Praising Head Start as "one of America's key educational tricks to ensuring success later in life," U.S. Rep. Nick Rahall (D-W.Va.) treated Head Start students at Southern West Virginia Community and Technical College to a reading of Inside the House that is Haunted.
"What is scarier than knocking on the door of a haunted house on Halloween night?" asked Rahall. "Standing in the Halls of Congress and watching the federal budget slashers hack away at Head Start and other programs important to our kids."
According to the National Head Start Association, over the course of their lives, Head Start children are less likely to need special educations or engage in unhealthy behaviors and are more likely to achieve success in school and life.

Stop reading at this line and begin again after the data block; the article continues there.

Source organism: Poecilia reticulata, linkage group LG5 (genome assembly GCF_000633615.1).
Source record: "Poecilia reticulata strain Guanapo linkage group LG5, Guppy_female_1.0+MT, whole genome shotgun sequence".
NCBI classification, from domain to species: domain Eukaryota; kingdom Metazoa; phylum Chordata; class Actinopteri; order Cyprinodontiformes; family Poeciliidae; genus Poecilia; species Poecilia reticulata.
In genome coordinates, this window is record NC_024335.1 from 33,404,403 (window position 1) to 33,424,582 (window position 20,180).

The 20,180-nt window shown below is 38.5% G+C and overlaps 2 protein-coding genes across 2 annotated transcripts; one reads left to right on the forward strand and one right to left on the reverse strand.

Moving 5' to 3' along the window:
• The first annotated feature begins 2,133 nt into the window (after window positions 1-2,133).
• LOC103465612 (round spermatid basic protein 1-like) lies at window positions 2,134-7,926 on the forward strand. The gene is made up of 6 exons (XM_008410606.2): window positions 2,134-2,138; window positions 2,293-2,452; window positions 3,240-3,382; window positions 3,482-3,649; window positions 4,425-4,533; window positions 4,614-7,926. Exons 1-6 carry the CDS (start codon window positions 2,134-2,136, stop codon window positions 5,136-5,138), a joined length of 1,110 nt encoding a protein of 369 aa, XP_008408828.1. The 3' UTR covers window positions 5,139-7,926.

Rahall read to the Wyoming County pre-k students as part of a national effort to raise awareness about the importance of Head Start school readiness programs.
According to the most recent statistics, in the year 2013, West Virginia had enrolled 8,320 students in Head Start and another 1,167 in Early Head Start. Access to Head Start for hundreds of those students is in jeopardy due to proposed budget cuts in the Congress.
"Continuing, deep federal budget cuts threaten our children's access to Head Start and that ought to send shivers down our spine. There is no better investment in a brighter future for West Virginia than ensuring that our kids have access to quality education and the earlier in their lives the better," said Rahall.